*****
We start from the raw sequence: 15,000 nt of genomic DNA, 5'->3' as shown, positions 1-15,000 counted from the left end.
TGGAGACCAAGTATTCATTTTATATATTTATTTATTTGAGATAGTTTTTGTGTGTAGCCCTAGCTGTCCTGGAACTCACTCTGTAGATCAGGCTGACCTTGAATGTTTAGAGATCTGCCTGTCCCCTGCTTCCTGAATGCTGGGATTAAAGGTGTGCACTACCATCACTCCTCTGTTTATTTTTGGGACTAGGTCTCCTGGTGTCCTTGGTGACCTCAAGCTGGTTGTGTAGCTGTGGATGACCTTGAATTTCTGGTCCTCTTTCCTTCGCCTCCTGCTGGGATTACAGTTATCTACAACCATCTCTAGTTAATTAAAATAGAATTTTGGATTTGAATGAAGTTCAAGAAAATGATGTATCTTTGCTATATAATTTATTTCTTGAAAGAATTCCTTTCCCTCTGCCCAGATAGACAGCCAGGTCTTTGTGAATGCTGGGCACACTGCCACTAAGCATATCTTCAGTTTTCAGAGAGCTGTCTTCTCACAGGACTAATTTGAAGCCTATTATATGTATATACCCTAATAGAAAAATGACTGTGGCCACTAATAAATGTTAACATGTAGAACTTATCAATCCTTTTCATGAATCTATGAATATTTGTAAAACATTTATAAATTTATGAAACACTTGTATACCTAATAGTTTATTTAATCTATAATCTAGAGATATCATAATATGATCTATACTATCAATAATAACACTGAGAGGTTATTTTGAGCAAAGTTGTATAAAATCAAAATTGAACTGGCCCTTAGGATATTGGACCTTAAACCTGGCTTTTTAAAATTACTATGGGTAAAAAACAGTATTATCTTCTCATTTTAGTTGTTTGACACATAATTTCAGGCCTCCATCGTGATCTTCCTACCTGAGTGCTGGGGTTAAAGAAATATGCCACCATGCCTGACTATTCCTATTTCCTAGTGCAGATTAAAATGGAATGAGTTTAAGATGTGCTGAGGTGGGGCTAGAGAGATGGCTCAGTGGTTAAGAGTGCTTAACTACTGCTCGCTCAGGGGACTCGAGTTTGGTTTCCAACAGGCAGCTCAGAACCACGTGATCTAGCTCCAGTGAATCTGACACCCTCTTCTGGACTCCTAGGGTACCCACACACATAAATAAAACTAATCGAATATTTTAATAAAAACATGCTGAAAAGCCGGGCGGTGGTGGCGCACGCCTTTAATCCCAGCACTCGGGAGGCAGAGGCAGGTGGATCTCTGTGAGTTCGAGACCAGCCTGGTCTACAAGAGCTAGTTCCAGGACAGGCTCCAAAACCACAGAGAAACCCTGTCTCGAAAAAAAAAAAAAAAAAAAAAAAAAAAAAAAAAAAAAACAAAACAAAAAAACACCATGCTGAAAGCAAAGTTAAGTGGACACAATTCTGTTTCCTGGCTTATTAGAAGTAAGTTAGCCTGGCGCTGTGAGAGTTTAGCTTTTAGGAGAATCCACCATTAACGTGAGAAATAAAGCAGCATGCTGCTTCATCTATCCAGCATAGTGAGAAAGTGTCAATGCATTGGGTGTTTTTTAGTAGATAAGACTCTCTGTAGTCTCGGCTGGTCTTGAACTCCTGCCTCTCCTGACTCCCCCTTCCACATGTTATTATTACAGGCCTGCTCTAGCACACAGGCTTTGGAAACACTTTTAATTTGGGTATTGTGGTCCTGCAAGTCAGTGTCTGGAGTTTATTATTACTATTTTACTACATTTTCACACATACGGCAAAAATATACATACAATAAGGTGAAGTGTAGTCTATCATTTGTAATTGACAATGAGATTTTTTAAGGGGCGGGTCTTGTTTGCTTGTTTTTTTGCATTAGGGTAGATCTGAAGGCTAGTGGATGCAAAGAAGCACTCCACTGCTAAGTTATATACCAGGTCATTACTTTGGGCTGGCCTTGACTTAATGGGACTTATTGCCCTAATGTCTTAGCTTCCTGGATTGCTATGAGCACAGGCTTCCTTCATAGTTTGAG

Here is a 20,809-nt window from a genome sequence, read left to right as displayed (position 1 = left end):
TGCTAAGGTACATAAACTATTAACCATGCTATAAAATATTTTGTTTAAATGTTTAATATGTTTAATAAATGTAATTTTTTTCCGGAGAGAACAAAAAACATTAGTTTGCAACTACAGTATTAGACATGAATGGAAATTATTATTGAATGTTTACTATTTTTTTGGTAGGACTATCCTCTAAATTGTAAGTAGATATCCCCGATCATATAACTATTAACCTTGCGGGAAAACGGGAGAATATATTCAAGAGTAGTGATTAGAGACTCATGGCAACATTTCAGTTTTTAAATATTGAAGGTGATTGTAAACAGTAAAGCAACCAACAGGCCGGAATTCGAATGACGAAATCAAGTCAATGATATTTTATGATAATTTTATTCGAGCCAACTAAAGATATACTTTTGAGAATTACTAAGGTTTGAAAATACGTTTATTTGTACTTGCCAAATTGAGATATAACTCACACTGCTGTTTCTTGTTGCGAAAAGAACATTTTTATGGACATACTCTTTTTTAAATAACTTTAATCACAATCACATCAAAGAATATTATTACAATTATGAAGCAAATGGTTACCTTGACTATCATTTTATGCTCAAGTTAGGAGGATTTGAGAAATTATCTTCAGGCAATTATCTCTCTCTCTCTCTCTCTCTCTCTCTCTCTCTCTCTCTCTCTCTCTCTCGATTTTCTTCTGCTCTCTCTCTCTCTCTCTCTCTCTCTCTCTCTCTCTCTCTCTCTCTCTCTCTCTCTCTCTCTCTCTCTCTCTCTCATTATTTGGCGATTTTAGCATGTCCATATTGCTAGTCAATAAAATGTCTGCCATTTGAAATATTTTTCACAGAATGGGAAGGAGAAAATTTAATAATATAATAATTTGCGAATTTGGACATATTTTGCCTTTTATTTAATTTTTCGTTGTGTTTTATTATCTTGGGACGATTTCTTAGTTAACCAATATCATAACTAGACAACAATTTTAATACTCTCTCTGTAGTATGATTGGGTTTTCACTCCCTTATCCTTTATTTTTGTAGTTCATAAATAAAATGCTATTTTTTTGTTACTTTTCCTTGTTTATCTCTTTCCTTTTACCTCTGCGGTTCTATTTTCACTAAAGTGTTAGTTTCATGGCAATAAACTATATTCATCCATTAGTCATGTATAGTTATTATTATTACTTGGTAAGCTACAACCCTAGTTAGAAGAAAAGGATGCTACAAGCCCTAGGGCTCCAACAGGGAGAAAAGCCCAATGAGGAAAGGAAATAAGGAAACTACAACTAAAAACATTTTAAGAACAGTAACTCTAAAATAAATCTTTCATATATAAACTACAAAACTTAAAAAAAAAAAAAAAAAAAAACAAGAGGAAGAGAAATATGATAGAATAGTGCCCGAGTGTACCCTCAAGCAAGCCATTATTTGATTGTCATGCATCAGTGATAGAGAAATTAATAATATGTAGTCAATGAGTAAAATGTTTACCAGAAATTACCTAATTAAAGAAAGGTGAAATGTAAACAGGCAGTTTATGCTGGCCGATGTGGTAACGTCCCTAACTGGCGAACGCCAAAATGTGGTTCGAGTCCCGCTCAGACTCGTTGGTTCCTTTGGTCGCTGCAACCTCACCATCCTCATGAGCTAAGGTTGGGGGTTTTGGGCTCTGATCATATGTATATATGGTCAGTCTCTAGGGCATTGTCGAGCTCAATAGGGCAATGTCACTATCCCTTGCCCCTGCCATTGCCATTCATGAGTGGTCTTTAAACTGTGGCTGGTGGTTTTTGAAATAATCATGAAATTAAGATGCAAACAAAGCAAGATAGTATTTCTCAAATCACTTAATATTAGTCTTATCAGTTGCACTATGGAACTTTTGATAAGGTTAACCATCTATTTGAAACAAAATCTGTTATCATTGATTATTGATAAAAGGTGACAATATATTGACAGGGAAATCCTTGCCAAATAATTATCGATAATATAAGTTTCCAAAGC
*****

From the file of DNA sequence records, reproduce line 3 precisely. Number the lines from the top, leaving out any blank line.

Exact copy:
Here is a 20,809-nt window from a genome sequence, read left to right as displayed (position 1 = left end):